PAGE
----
The revised rule also provides a third exception for government use licenses for inventions made under a cooperative research and development agreement (CRADA) by a small entity with a federal agency. A CRADA may stipulate that the collaborating party assumes responsibility for the filing and prosecution of a patent application directed to a joint invention made under the CRADA and retains title to such invention, with the goal of achieving the practical application of technology advancements through commercialization. The Federal law providing for CRADAs (15 U.S.C. 3710a) reserves an obligatory government use license in exchange for ownership rights retained by the collaborating party much the same way as with respect to Federal funding agreements and Government employee inventions. This rule adds a new section, 37 CFR 1.27(a)(4)(iii), that covers government use licenses that arise in certain situations when an otherwise qualifying small entity retains ownership rights to its invention made under a CRADA.

With respect to ‘‘small business concerns’’ and ‘‘nonprofit organizations,’’ as defined in 37 CFR 1.27(a)(2) and (3), there are generally two types of agreements into which they enter with the Federal Government that are pertinent to this rulemaking: (1) Federal funding agreements under the Bayh-Dole Act (35 U.S.C. 201(b)), and (2) CRADAs (15 U.S.C. 3710a). Both of the agreements require a government use license to be granted to the Federal Government by the entity or person retaining title to an invention made under such agreements. The regulations at section 1.27(a)(4)(ii) continue to provide an exception for Bayh-Dole Act government use licenses under 35 U.S.C. 202(c)(4). To clarify that exception, new paragraphs (A) and (B) are added to section 1.27(a)(4)(ii). Paragraph 1.27(a)(4)(ii)(A) applies to the situation in which the invention under a Federal funding agreement was made solely by employees of the small business concern or nonprofit organization. Paragraph 1.27(a)(4)(ii)(B) addresses situations in which there is a Federal employee co-inventor.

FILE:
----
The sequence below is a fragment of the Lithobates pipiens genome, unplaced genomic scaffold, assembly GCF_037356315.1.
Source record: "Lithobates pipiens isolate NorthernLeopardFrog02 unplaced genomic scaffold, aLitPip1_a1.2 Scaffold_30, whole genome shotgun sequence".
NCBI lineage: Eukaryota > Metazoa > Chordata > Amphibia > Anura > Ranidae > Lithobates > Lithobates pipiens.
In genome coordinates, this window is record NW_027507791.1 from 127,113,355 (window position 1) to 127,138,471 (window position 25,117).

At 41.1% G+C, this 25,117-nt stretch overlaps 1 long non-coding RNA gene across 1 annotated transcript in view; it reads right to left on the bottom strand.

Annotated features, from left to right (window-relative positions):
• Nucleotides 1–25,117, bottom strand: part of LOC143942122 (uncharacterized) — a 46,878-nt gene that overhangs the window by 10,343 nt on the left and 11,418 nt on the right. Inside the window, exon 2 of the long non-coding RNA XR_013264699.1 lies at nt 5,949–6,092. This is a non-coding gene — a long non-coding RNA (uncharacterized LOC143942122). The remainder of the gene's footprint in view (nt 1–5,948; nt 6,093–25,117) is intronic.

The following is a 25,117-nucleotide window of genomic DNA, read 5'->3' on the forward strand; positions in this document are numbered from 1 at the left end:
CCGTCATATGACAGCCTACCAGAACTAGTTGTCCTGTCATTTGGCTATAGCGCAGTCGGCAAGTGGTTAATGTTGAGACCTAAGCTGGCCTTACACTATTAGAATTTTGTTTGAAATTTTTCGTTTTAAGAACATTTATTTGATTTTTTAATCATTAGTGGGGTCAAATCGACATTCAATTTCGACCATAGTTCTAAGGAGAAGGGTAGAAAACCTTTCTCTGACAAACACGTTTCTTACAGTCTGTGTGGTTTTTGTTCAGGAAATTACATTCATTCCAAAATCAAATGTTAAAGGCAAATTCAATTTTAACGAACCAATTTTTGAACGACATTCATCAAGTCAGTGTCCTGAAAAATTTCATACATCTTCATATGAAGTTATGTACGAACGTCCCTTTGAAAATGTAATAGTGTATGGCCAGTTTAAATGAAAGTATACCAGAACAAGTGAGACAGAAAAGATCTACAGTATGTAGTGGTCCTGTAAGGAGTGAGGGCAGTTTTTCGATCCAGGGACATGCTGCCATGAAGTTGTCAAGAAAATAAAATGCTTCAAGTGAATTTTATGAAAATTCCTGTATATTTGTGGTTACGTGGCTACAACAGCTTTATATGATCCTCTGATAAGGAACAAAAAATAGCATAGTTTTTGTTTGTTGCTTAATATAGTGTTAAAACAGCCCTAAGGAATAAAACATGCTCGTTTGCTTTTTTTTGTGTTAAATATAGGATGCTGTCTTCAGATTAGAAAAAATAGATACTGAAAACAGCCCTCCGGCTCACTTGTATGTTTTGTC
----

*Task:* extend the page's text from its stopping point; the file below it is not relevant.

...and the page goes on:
Prior to this rulemaking, unlike to 35 U.S.C. 202(c)(4) government use licenses, the patent rules did not provide an exception for use licenses reserved to the Government under a CRADA in exchange for small business concern or nonprofit organization’s retention of ownership rights to its invention made during research at the Federal laboratory. The rule change provides an additional exception, in a new section 1.27(a)(4)(iii), for government use licenses for inventions made by small entities under a CRADA in situations under 15 U.S.C. 3710a(b)(2) and 3710a(b)(3)(D), wherein the small entity retains title to the invention.

37 CFR 1.28 (a refund request based on the later establishment of small entity status) is clarified in view of the amendments. 37 CFR 1.29 is amended to clarify that the government use license exceptions under 37 CFR 1.27(a)(4) do not apply for purposes of micro entity status qualification.

https://www.govinfo.gov/content/pkg/FR-2020-12-21/pdf/2020-27049.pdf